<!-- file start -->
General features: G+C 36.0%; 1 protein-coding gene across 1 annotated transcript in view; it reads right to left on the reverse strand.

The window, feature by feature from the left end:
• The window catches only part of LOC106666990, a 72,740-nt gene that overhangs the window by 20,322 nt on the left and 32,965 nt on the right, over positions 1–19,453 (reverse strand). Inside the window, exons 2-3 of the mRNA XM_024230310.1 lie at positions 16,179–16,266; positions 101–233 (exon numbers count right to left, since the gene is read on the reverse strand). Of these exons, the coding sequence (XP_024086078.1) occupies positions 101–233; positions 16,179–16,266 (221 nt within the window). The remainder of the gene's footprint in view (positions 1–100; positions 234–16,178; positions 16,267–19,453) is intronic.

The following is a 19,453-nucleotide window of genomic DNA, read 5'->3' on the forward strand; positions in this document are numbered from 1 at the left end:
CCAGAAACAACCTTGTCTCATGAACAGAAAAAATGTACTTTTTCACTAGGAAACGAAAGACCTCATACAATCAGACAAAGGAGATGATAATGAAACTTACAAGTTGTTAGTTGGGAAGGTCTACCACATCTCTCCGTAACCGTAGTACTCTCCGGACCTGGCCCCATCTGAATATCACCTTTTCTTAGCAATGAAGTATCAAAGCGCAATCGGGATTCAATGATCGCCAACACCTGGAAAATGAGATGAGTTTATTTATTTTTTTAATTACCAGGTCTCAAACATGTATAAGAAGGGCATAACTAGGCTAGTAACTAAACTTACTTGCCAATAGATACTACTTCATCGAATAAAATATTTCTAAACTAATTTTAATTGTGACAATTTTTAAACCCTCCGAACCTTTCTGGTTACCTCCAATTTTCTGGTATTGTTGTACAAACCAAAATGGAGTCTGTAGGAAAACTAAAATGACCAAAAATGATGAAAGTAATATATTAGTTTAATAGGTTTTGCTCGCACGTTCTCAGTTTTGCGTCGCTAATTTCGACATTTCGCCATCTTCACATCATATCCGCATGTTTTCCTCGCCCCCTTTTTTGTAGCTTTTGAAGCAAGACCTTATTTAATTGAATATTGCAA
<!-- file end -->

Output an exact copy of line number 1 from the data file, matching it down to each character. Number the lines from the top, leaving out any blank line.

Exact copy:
General features: G+C 36.0%; 1 protein-coding gene across 1 annotated transcript in view; it reads right to left on the reverse strand.